6.29.2005

Yesterday was a bad day.

The air guys came over and were extremely apologetic about the screw up. They worked on the unit and got it all fixed and such, and even offered a big credit on our bill for the new unit to help cover the damages. While this was nice of them, it still didn't stop the fact that, after they left, I had mildewed carpet and plaster laying on the floors on 2 levels of my house.

I didn't feel like dealing with it right then, so I retired to my PS2 (something I RARELY get the chance to do, but since I was off work to handle the air business, I figured "What the hell"). I settled in behind my brand new Logitech Driving Force Pro wheel and fired up Gran Turismo 4 and smiled as I relaxed for a fun afternoon of simulated driving.

I began racing down the streets of Italy during Special Challenge 1, hoping to win and get a brand new Cadillac Cien (concept car, super fast, blah blah). Buildings and barrier walls are flying past me at an incredible rate as I slide around the blind corners and cobblestone embankments of one of the most challenging circuits in the game. Just as I'm taking a blind corner and attempting to slide between a pizzaria (very accurately rendered, mind you) and my competitor for the lead near the end of the 2nd and final lap, it happened.

My pedals died.

This sent me into the wall and lost the race for me. Now, I'm not sure if everyone else is like me in this regard, but I've found throughout my life that, regardless of how mad you were before you relaxed, and regardless of how relaxed you were able to become after being mad, if something infringes upon that relaxation, you become twice as angry as you were before. And I was. I was twice as angry. Grrrrr + Grrrrr.

I tried everything humanly possible to troubleshoot the pedals (which are only 4 days old) and came to the conclusion that they were, indeed, dead. So I gotta return those and get new ones, and the very last thing I felt like doing was allowing CompUSA to inflict itself upon me as it always does during the return process.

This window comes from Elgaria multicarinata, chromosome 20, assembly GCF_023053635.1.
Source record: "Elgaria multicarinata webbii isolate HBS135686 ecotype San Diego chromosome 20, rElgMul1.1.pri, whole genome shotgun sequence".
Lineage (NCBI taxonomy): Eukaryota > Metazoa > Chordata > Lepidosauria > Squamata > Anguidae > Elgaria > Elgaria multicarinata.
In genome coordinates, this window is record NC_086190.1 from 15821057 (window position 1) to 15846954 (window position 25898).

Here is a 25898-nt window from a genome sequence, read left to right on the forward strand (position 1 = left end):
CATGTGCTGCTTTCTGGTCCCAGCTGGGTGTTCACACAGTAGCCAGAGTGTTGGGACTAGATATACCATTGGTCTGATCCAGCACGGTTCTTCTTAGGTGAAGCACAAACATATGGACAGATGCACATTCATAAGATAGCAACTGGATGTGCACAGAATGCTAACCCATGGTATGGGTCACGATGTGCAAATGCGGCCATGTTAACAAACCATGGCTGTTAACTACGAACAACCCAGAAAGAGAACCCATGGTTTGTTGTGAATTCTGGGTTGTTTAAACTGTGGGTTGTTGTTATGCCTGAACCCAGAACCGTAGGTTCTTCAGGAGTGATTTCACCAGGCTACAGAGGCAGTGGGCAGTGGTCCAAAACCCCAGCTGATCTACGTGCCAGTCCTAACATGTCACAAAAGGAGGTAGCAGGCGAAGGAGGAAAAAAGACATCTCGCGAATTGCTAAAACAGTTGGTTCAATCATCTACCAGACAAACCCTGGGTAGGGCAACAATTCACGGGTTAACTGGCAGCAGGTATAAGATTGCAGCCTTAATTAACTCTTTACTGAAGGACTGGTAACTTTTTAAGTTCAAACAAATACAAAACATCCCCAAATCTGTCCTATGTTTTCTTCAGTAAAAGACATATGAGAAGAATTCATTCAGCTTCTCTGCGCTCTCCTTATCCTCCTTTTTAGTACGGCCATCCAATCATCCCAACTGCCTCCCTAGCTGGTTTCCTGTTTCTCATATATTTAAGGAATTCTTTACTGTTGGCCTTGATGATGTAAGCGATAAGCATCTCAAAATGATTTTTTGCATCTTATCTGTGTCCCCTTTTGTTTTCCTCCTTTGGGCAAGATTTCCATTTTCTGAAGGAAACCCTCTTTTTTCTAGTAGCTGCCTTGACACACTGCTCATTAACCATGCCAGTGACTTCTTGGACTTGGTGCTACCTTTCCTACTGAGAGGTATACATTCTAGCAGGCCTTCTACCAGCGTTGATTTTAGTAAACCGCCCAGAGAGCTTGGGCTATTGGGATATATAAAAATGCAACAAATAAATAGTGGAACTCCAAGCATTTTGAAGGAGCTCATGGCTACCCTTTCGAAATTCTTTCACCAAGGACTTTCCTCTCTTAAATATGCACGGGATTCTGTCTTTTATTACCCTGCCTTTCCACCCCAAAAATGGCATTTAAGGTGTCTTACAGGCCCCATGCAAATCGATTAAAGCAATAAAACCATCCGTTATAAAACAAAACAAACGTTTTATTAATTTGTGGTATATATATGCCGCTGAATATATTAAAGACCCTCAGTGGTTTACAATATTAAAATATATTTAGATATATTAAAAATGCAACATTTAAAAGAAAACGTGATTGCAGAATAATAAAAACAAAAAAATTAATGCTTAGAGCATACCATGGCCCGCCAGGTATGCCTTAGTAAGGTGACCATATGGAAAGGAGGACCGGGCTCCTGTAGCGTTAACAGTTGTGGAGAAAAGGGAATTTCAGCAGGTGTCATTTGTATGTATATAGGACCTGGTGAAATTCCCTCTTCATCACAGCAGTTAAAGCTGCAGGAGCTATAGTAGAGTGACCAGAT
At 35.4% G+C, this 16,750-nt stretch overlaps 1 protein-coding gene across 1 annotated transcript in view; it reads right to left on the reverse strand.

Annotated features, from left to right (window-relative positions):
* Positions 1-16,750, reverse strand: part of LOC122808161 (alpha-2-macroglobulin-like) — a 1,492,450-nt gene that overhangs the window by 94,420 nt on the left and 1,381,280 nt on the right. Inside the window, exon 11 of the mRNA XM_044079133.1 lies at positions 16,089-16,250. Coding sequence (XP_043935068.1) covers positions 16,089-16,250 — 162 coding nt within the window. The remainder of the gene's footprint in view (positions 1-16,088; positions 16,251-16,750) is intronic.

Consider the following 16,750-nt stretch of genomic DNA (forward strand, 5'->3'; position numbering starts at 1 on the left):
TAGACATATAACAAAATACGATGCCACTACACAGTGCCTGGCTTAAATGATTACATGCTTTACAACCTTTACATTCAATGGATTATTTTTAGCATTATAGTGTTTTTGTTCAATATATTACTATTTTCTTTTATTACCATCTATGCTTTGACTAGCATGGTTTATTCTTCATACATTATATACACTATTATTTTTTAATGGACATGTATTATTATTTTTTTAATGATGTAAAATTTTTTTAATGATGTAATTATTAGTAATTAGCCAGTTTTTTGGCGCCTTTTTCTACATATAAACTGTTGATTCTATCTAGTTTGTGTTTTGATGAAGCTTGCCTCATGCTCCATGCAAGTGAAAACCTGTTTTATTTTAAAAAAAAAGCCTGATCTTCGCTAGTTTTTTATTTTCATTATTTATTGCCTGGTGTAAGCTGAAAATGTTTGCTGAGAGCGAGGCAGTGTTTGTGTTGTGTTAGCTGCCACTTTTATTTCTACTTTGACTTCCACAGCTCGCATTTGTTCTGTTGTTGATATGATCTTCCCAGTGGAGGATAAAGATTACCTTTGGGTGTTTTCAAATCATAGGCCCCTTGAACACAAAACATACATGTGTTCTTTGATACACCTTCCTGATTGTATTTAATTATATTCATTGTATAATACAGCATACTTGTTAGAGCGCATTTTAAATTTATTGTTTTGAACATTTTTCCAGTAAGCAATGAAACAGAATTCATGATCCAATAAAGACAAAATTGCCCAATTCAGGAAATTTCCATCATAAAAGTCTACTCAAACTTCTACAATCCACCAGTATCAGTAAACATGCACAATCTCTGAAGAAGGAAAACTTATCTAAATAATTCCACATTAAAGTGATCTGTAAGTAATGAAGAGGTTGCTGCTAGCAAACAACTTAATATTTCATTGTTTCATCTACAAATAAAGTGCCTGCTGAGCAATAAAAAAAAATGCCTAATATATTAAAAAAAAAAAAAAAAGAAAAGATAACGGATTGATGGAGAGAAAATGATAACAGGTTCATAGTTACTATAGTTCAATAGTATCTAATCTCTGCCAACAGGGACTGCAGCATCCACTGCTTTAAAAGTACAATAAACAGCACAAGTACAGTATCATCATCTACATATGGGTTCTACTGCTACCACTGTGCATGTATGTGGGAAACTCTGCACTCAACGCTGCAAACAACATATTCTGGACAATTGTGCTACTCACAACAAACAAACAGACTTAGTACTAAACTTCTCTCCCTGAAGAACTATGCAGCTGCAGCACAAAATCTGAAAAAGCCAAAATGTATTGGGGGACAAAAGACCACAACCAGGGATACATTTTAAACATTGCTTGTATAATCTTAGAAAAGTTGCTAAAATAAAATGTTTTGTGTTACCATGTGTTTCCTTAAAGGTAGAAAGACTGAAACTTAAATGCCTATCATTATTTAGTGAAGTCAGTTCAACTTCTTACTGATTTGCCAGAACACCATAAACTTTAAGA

I'm left standing in my bedroom with a body full of rage... And I figure, the only way to effectively get rid of it all is to go out and hop on my bike and convert rage to speed. So, that's what I did. I got all decked out, tuned up my bike and made sure it was ride-ready, and took off.

Within 30 seconds, I was flying up the first hill out of my neighborhood at around 18mph (not bad for a seven degree hill) and just started pounding the pedals as hard as I could. It wasn't long before I'd reached the halfway point of my ride 10 miles in. Normally, when I check my time, I'm sitting right at 35 - 40 minutes, or 15 - 16 mph for the ride - which isn't TOO bad, considering the number of hills and their severity in that area.

But today, I'd reached the halfway mark at just under 30 minutes, meaning I was putting in a 20mph day - INSANE! I was destroying my previous record of 18mph for this ride! I doubled my efforts. I wanted the carbon frame of my Trek 2300 to know that it was being pushed to its limits. As I rounded the downhill corner at the 16 mile mark, the unthinkable happened.

I blew out my front tire.

Now, this isn't normally too terrible to recover from, but I was doing about 40mph downhill and turning a corner. It took everything I had to shift my center of gravity to the back wheel before I'd flipped over the handlebars and ate asphalt. I got off the bike and grit my teeth - not a big deal, right? Change the tube, pump it up, get on with the ride. Right? Right.

I hit my kit and reached in for the spare tube... And it hit me. I'd never changed the kit over from when I went mountain biking Saturday, so all I had was a mountain bike tube (which is about 2x wider than a road tube. Bottom line - It dunna' work dat way). So I had to foot it 4 miles home with a bike on my back. And wouldn't you know it? That's when it decided to start raining.

And in case you need a description for that - Walking on asphalt for 4 miles in wet socks and bike shoes - blister-o-rama.

Yesterday was a bad day.